DescriptionMary Austin Holley: Texas. Observations, Historical, Geographical and Descriptive, In a Series of Letters, Written during a Visit to Austin's Colony, with a view to a permanent settlement in that country, in the Autumn of 1831. By Mrs. Mary Austin Holley. With an Appendix, Containing specific answers to certain questions, relative to Colonization in Texas, issued some time since by the London Geographical Society. Also, some notice of the recent political events in that quarter. Baltimore: Armstrong & Plaskitt, 1833. First edition of the first book in English entirely about Texas. No copyright notice on verso of title page. 12mo (7" x 4.5"). 167pp. with appendix. Folding map in facsimile: Map of the State of Coahuila and Texas by W. Hooker (13.25" x 10.75"). Reddish-brown cloth, with title and decorative device in gilt on front board. Cloth is rubbed and soiled, with some light moisture droplets; spine faded. Edges and extremities are worn; corners bumped. Joints worn; front hinge starting, rear hinge cracked, but binding is tight and sturdy. Gilt dulled. Significant foxing throughout. A few pages chipped and/or dog-eared. Page 86 mis-numbered as "62." Facsimile folding map tipped to rear pastedown is fine. Book is in generally very good condition. Housed in a custom cloth clamshell box with leather title label to spine.
An epistolary account of the author's journey to Texas (specifically to Austin's Colony) in the fall of 1831. Mrs. Holley was, in fact, a cousin of Stephen F. Austin, and the book is dedicated to him. Holley was enthusiastic about the country and its prospects, and in this series of letters, she describes many aspects of the region, including the landscape as well as the political, economic, and social climate. Holley was so taken with this "splendid country" that she rhapsodizes about Texas, describing it as an almost idyllic utopia: "Ones feelings in Texas are unique and original, and very like a dream or youthful vision realized. Here, as in Eden, man feels alone with the God of nature, and seems, in a peculiar manner, to enjoy the rich bounties of heaven, in common with all created things. [...] [T]he profound stillness; the genial sun and soft air, - all are impressive, and are calculated, both to delight the imagination, and to fill the heart, with religious emotions" (Holley, p. 127). She concludes - somewhat vehemently - that a person would do well to "settle accounts at home, and begin life anew in Texas. He will find, here, abundant exercise for all his faculties, both of body and mind, a new stimulus to his exertions, and a new current for his affections. He may be obliged to labour hard, but riches are a very certain reward of his exertions" (p. 131). Mrs. Holley was certainly one of the most persuasive boosters of emigration to Texas, and many of her readers were no doubt swayed to head to this new Promised Land as soon as they could!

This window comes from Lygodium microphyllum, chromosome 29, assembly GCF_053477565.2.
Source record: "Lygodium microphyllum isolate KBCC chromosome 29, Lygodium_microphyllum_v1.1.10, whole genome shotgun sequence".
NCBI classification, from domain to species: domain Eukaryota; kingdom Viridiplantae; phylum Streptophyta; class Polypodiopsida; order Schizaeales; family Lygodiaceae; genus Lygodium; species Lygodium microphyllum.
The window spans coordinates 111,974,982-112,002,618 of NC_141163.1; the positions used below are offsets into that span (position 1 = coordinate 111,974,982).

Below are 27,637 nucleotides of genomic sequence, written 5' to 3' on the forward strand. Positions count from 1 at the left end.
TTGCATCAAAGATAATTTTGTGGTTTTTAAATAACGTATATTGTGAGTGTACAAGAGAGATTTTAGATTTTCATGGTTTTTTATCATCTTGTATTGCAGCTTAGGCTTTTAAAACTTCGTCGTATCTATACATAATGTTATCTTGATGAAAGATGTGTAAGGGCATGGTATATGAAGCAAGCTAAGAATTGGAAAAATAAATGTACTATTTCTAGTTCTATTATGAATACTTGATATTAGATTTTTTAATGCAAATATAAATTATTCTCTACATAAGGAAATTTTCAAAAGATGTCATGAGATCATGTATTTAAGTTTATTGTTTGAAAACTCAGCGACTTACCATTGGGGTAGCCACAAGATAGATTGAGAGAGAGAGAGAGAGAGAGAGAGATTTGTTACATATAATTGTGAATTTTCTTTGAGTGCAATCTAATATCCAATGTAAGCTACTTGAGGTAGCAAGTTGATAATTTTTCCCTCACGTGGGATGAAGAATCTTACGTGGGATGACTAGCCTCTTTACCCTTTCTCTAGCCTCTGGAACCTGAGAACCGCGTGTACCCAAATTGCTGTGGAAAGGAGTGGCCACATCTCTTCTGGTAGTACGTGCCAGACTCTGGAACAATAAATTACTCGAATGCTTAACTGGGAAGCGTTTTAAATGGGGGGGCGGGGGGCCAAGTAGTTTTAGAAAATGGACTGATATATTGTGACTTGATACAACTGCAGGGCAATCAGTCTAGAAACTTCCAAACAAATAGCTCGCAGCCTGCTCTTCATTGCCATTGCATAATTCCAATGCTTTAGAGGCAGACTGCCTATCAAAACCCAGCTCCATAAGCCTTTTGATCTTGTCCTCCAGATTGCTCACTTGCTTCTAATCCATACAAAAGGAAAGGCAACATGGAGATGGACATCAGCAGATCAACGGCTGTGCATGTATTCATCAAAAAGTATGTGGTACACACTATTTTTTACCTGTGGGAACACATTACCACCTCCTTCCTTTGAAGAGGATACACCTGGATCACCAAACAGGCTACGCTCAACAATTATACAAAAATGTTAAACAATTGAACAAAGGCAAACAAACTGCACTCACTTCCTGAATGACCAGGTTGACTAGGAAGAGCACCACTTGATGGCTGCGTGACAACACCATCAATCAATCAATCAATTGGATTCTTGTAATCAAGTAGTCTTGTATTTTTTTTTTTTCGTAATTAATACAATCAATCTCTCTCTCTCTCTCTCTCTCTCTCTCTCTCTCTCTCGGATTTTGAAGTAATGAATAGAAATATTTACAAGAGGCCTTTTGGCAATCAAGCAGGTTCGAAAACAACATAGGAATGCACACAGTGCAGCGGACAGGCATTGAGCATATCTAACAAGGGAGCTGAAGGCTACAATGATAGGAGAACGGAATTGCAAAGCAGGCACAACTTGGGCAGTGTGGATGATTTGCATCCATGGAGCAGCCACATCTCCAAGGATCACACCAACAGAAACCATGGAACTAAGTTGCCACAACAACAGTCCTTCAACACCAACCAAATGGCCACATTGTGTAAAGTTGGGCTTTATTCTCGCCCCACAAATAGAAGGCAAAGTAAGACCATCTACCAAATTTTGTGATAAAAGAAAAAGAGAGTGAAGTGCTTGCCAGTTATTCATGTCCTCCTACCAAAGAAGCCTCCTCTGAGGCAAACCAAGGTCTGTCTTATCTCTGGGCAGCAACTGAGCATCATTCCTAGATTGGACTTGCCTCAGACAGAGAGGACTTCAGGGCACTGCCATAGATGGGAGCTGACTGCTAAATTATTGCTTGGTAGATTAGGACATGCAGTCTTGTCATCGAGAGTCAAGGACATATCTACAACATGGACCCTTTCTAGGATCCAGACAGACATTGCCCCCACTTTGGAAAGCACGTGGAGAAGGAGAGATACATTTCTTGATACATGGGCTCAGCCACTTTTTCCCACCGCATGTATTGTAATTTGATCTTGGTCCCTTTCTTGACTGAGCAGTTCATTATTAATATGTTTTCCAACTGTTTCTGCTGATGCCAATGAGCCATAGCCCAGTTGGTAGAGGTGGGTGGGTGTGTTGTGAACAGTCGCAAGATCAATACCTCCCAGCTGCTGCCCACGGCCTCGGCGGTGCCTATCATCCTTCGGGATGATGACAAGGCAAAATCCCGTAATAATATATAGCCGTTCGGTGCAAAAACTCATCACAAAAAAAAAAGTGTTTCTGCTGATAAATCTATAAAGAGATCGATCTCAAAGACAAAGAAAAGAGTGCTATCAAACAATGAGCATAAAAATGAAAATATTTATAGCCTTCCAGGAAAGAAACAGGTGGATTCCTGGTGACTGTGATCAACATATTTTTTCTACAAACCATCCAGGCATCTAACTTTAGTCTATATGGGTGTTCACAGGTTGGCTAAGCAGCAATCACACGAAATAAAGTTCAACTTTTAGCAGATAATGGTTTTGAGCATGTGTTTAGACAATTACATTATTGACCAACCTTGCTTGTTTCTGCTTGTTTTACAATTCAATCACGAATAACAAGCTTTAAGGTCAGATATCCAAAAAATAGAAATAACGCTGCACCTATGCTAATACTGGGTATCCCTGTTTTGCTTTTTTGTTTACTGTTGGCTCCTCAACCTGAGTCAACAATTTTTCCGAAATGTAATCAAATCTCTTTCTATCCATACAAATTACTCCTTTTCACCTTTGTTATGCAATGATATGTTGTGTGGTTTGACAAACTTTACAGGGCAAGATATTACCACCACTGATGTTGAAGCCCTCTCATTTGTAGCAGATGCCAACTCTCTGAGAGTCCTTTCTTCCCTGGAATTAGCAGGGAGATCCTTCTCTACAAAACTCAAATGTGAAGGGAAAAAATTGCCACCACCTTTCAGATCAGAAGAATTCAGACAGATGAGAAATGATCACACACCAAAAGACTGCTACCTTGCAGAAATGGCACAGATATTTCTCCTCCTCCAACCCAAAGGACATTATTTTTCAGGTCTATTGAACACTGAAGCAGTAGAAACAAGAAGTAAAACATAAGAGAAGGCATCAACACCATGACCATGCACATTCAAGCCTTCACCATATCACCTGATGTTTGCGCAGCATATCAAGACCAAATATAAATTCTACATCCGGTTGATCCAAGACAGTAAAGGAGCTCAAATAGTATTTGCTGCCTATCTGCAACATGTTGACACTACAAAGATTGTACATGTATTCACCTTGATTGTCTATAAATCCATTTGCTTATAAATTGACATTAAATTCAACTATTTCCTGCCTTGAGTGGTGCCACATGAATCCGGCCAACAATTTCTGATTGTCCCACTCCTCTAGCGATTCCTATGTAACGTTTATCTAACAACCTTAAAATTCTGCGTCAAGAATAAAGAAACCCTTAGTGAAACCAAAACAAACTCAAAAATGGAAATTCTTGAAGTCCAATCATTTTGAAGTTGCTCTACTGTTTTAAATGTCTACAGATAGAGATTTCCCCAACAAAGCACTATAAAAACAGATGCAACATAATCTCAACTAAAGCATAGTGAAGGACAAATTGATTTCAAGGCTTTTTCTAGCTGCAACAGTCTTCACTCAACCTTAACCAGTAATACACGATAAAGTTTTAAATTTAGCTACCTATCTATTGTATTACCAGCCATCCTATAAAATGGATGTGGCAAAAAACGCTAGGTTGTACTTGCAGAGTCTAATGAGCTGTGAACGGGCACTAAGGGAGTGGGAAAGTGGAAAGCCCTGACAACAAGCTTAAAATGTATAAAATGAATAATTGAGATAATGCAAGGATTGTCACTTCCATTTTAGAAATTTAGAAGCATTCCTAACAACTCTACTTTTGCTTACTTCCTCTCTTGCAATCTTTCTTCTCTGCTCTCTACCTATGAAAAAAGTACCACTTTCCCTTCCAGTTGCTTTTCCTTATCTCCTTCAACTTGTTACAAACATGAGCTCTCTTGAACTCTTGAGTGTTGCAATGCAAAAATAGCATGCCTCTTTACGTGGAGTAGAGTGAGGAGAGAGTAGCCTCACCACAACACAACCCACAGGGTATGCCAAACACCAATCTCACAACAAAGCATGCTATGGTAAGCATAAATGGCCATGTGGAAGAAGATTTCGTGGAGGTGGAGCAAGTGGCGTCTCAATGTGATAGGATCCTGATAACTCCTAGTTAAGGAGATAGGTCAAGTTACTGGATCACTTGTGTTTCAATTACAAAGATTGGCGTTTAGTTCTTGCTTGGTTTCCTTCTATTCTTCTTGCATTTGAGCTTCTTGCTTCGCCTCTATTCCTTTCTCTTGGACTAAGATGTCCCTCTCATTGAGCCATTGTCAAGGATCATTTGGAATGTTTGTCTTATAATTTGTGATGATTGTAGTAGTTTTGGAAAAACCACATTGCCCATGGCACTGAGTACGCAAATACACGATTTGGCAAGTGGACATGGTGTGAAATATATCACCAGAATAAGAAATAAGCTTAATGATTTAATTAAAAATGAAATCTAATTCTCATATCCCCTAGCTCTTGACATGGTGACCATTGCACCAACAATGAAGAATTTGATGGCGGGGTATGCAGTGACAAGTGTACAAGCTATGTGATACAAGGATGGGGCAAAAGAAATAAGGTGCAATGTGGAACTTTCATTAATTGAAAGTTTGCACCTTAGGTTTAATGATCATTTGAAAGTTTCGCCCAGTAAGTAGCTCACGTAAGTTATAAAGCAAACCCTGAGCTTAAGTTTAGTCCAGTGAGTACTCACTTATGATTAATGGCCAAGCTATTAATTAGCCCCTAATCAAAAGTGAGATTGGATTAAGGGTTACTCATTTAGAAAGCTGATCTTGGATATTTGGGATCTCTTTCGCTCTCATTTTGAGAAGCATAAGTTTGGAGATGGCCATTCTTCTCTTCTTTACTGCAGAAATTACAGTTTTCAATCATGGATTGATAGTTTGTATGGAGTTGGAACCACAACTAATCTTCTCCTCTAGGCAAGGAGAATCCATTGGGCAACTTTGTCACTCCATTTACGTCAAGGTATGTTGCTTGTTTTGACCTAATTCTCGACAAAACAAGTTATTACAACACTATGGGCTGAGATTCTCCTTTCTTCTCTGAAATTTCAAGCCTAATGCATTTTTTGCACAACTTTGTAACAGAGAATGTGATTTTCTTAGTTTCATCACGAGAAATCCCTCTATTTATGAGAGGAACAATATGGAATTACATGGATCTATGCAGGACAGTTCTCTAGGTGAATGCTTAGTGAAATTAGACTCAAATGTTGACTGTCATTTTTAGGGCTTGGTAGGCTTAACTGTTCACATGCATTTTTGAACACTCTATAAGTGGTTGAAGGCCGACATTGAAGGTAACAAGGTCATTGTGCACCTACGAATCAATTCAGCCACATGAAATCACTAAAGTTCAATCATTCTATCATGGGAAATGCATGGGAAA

Reference: Basic Texas Books 93. Graff 1934. Howes H593. Raines, p. 116. Sabin 32528. Streeter 1135.
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